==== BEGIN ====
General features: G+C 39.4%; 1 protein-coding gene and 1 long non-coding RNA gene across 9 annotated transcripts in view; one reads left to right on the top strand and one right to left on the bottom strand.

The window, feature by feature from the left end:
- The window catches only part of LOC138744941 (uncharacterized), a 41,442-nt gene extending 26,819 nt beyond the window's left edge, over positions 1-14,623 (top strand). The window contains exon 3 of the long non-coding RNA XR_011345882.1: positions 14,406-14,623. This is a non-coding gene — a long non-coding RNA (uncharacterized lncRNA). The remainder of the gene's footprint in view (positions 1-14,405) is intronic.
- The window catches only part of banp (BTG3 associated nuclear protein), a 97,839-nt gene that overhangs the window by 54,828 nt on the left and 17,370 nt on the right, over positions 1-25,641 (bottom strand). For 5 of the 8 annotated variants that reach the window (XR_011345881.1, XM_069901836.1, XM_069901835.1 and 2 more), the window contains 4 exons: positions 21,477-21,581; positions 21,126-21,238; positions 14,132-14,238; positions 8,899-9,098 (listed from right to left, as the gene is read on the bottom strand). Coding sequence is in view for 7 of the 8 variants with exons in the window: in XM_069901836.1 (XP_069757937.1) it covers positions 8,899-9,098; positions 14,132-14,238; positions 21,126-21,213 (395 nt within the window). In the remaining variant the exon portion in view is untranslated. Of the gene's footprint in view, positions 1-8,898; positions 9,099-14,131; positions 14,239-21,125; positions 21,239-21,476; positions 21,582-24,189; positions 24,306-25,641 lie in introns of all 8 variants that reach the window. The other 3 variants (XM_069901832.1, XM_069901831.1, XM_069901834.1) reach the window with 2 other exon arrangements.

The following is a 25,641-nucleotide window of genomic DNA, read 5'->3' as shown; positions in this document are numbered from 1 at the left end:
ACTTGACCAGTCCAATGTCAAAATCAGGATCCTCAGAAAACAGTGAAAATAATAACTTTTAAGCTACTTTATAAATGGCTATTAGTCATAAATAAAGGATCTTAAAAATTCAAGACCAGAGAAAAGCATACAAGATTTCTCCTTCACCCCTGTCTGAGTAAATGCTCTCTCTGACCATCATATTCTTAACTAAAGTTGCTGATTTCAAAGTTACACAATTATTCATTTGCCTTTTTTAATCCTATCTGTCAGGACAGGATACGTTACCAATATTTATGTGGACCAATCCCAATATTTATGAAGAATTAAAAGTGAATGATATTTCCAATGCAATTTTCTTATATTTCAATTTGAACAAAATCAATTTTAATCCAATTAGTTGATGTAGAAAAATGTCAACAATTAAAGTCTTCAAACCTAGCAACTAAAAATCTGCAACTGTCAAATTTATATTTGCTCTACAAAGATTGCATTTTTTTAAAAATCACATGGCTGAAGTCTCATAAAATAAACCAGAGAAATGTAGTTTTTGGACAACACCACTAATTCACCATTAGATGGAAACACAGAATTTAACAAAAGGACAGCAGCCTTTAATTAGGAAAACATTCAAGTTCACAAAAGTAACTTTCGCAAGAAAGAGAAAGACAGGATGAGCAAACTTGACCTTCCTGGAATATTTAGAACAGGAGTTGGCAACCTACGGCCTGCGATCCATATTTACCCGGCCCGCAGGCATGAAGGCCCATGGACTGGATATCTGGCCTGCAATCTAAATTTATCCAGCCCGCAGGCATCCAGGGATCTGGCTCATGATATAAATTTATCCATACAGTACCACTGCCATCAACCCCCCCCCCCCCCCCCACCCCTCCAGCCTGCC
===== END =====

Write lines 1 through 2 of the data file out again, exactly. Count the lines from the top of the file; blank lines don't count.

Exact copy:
General features: G+C 39.4%; 1 protein-coding gene and 1 long non-coding RNA gene across 9 annotated transcripts in view; one reads left to right on the top strand and one right to left on the bottom strand.

The window, feature by feature from the left end: